The Socratic Project: The Perfection of the Soul

This is an essay that I wrote quite a few years ago.  It was written for students first encountering Socrates.  While I think it could be more nuanced, accurate, and better composed, I maintain it contains some valuable insights from Socrates that are relevant now.  Those insights belong to him, not me. 

 

If one can assume scholarly belief about the order of Plato’s writings, and separate the early from the later, and thereby also assume that the earlier dialogs exhibit what is likely the closes thing we have to what the historical Socrates believed, we can surmise what is the project of Socrates, the Socratic method, and Socrates’ exhortation to philosophy as a way of life that brings together his project and his method. This essay will focus on the project of Socrates, which is to attempt a generalization regarding what drove Socrates’ interest in philosophy, and why he did philosophy the way he did. Hence, to some degree this essay is logically prior to those involving the Socratic method and his exhortation to philosophy that is most clearly exhibited in Apology.[1]

A most concise understanding of the project of Socrates would be that of the perfection of the soul. A simple enough reply, but for Socrates this was a rich ideal that positively projected the philosopher toward a life of contemplation toward the values of truth, beauty[2], and goodness, and negatively slaked off the dogmas, presumptions and arrogances of popular opinion and the actions of the many. In other words, to perfect the soul – to be a philosopher – meant an understanding of, and a closeness to, values that are cardinal, values that are themselves the only values that could be considered ends in themselves. When we consider other values cherished by the average Athenian, such as wealth, power, and prestige, the Socratic shift in value could be seen as nothing other than an affront to popular opinion. This would be similar to the ways in which some Americans eschew capital gain, and forceful power with the values of living simply and wisely; to those who pursue capital wealth and bodily or militaristic might, such a reinterpretation of such values are often taken as an insult to a supposed American way of life. The force of the affront is even more acute when if we then also emphasize that this is not just a way of being or living, but is perfecting life and the soul. Even more, if we consider Socrates’ suggestion that “those who practice philosophy in the proper manner [are practicing] for dying and death”[3] we recognize instantly an additional affront to worldly values.[4] The point to all this is that such worldly values really cannot be considered ends in themselves. To be wealthy for its own sake is clearly absurd. Looking past the simple idea that wealth is good for buying goods and services, those goods and services still seem to be toward something else. Do we have things simply to have them? No. We have things for other reasons. Can we say a reason is pleasure, and that pleasure is an end in itself? This might be true but consider that even pleasure seems to be toward something else, and this something must be happiness. So, if wealth and power and geared toward happiness we will be in a terrible position if for some reason our wealth and power dissipates, as so often does happen with the vicissitudes of life. As Socrates argues, the only ends really worth pursuing are those that cannot be effected by such vicissitudes. Even health is not certain, for even if we pursue a healthy lifestyle, personal sickness or political upheaval may wreck our bodies as prisoners of war know. So if we perfect ourselves in any way, Socrates argues, it must be that part of us that cannot be altered by changes outside us. This may be what led Socrates to that momentous shift in philosophy that is the discovery of the soul.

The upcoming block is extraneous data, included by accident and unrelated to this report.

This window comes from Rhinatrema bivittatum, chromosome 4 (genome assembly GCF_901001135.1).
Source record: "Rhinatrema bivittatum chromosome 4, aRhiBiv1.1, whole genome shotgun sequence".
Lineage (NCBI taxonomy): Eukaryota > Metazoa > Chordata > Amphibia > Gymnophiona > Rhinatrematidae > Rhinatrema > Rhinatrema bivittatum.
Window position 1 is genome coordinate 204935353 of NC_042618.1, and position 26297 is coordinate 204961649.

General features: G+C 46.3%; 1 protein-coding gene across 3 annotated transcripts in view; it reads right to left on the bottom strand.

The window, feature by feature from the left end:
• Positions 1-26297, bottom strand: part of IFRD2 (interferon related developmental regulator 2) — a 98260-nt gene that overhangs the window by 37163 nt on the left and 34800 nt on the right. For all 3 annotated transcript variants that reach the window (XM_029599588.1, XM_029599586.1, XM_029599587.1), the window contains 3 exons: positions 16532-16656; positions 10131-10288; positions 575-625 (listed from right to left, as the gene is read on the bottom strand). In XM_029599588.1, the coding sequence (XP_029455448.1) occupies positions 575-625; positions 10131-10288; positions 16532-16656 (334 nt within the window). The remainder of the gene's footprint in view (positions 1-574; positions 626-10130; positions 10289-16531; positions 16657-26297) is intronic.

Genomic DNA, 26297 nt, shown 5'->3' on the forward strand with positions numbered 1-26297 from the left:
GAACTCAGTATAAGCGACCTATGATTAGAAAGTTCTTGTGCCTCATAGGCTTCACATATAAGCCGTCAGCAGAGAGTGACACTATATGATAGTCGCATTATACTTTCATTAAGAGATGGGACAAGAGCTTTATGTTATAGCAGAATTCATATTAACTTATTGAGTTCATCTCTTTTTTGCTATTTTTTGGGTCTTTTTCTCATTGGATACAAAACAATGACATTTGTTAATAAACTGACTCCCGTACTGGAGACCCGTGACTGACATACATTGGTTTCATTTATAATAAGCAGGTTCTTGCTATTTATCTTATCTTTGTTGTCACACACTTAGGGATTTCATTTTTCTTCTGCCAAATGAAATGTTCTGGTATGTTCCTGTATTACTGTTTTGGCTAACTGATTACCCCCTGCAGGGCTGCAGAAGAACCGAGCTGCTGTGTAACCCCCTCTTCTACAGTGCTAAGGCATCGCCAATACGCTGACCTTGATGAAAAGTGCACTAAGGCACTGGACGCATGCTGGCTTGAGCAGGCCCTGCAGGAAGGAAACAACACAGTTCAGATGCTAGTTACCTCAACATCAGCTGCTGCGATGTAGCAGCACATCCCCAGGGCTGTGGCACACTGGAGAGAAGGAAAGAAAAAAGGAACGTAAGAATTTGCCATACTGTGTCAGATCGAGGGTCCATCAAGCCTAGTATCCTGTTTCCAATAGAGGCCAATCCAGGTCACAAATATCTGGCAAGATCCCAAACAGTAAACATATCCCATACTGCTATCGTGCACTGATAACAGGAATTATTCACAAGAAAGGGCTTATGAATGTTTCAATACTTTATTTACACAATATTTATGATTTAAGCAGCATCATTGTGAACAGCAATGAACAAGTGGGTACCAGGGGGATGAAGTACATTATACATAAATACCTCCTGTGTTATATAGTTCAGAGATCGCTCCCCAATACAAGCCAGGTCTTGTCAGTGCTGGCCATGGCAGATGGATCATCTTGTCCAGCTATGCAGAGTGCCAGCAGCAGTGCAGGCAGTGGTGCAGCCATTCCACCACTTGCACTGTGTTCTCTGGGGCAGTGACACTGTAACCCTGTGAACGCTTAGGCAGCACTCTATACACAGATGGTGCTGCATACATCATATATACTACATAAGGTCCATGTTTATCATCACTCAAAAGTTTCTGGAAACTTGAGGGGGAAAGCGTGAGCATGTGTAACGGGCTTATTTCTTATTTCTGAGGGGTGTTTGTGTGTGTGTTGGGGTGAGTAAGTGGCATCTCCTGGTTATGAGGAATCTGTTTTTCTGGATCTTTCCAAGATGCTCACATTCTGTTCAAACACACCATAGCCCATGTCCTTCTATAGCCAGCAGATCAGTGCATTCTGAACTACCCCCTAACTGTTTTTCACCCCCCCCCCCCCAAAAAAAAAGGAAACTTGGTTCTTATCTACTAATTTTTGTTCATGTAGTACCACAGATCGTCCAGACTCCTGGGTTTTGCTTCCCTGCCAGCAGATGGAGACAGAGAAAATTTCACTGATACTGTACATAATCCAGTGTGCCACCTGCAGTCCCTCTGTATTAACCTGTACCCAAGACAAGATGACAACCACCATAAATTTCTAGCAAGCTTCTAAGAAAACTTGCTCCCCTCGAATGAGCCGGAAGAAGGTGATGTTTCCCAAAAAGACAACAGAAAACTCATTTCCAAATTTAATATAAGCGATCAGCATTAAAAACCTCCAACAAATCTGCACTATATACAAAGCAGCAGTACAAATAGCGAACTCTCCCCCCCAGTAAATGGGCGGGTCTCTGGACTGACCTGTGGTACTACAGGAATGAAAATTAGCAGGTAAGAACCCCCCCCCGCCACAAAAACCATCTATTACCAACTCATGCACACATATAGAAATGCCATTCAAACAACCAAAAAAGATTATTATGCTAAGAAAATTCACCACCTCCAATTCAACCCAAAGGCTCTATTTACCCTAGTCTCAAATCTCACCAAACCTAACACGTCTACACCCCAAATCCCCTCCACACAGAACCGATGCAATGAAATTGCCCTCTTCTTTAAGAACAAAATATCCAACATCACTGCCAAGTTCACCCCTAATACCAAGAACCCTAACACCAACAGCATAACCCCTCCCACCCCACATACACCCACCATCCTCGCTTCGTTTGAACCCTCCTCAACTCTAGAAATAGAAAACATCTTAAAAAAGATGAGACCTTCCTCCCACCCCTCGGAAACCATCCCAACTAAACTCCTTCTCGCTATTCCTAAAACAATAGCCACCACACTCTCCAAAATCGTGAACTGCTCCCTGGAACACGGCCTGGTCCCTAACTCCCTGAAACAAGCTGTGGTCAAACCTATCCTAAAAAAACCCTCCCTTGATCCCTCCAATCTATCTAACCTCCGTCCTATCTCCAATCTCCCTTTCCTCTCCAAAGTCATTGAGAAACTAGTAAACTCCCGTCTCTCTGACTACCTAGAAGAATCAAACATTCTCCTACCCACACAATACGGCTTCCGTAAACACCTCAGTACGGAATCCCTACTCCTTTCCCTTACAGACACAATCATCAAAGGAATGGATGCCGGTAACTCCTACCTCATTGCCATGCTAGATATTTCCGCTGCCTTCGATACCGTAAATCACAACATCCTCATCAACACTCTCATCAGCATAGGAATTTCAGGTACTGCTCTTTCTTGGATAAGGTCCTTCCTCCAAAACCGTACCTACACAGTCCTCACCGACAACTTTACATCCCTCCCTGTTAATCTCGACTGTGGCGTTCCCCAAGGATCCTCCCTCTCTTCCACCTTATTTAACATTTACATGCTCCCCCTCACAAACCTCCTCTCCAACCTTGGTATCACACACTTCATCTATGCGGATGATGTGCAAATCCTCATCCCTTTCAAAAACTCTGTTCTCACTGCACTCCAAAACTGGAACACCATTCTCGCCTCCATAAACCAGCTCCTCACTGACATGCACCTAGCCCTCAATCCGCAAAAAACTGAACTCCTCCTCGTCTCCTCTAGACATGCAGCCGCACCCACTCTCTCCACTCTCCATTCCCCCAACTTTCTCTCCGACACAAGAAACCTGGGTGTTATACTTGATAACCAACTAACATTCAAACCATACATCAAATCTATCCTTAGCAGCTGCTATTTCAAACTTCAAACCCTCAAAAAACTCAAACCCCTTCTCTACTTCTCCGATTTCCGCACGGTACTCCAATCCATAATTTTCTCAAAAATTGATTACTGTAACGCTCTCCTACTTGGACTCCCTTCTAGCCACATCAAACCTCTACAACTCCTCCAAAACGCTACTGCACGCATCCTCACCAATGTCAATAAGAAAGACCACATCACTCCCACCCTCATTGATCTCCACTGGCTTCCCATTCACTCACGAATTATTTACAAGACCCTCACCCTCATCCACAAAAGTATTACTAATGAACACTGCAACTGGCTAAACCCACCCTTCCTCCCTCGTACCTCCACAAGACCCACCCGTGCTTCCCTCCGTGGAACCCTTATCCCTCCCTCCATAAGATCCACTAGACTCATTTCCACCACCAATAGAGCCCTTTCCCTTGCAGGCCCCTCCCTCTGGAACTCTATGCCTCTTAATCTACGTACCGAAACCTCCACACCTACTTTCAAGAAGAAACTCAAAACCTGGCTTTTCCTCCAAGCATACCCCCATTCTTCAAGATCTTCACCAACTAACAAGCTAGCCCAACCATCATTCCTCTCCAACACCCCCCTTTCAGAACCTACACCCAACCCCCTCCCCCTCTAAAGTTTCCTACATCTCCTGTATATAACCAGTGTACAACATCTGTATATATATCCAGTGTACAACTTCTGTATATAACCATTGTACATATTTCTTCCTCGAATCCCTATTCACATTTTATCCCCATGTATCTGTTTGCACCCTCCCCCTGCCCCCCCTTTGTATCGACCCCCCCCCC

Before considering the perfecting of the soul we need to delimit what he means by soul. First, soul in the Socratic sense is not in any way what popular new age spirituality, or even some forms of Christianity supposes soul to be. This understanding of soul is also closely related to what the Greeks considered Psyche, a vaporous second self that runs along with the body and that remains after death. While Socrates does not seem to disbelieve this understanding of soul, he locates a soul that is properly speaking prior to Psyche, and this is Nous. Nous for Socrates is the immortal part of the soul that, we might conclude, perfects Psyche, so that there are two levels of perfection occurring. At the first level is the perfection of nous, and at the second is psyche. I would not thereby conclude that there are multiple layers to our being, one of body, one of psyche, and one of nous. I think this is an indefensibly complicated metaphysical construct. But if we simply run with this picture for heuristic purposes it will hopefully serve us well.